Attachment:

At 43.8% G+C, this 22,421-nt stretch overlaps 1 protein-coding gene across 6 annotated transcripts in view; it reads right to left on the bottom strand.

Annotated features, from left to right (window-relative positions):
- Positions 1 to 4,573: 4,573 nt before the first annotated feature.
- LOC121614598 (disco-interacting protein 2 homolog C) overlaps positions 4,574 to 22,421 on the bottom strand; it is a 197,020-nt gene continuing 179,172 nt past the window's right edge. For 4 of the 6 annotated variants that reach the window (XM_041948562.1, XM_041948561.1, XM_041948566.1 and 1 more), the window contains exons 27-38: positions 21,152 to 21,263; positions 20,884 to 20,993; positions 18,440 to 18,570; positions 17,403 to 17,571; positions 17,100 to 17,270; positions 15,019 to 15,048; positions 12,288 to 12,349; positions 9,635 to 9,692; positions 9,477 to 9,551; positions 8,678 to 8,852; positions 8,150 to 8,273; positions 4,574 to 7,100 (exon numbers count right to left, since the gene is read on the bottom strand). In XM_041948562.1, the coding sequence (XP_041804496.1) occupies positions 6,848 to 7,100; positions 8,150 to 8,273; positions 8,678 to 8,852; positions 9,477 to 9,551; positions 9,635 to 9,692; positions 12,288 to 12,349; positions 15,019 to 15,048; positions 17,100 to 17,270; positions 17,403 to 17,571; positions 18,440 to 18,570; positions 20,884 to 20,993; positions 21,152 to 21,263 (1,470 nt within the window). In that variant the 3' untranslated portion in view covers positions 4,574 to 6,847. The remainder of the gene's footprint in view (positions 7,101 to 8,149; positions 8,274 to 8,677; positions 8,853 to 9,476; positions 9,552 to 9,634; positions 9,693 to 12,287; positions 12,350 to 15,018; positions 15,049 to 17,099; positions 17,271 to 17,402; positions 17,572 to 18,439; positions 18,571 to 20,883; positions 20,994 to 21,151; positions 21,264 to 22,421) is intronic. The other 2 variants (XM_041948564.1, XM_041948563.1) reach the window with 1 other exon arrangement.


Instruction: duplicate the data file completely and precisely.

At 43.8% G+C, this 22,421-nt stretch overlaps 1 protein-coding gene across 6 annotated transcripts in view; it reads right to left on the bottom strand.

Annotated features, from left to right (window-relative positions):
- Positions 1 to 4,573: 4,573 nt before the first annotated feature.
- LOC121614598 (disco-interacting protein 2 homolog C) overlaps positions 4,574 to 22,421 on the bottom strand; it is a 197,020-nt gene continuing 179,172 nt past the window's right edge. For 4 of the 6 annotated variants that reach the window (XM_041948562.1, XM_041948561.1, XM_041948566.1 and 1 more), the window contains exons 27-38: positions 21,152 to 21,263; positions 20,884 to 20,993; positions 18,440 to 18,570; positions 17,403 to 17,571; positions 17,100 to 17,270; positions 15,019 to 15,048; positions 12,288 to 12,349; positions 9,635 to 9,692; positions 9,477 to 9,551; positions 8,678 to 8,852; positions 8,150 to 8,273; positions 4,574 to 7,100 (exon numbers count right to left, since the gene is read on the bottom strand). In XM_041948562.1, the coding sequence (XP_041804496.1) occupies positions 6,848 to 7,100; positions 8,150 to 8,273; positions 8,678 to 8,852; positions 9,477 to 9,551; positions 9,635 to 9,692; positions 12,288 to 12,349; positions 15,019 to 15,048; positions 17,100 to 17,270; positions 17,403 to 17,571; positions 18,440 to 18,570; positions 20,884 to 20,993; positions 21,152 to 21,263 (1,470 nt within the window). In that variant the 3' untranslated portion in view covers positions 4,574 to 6,847. The remainder of the gene's footprint in view (positions 7,101 to 8,149; positions 8,274 to 8,677; positions 8,853 to 9,476; positions 9,552 to 9,634; positions 9,693 to 12,287; positions 12,350 to 15,018; positions 15,049 to 17,099; positions 17,271 to 17,402; positions 17,572 to 18,439; positions 18,571 to 20,883; positions 20,994 to 21,151; positions 21,264 to 22,421) is intronic. The other 2 variants (XM_041948564.1, XM_041948563.1) reach the window with 1 other exon arrangement.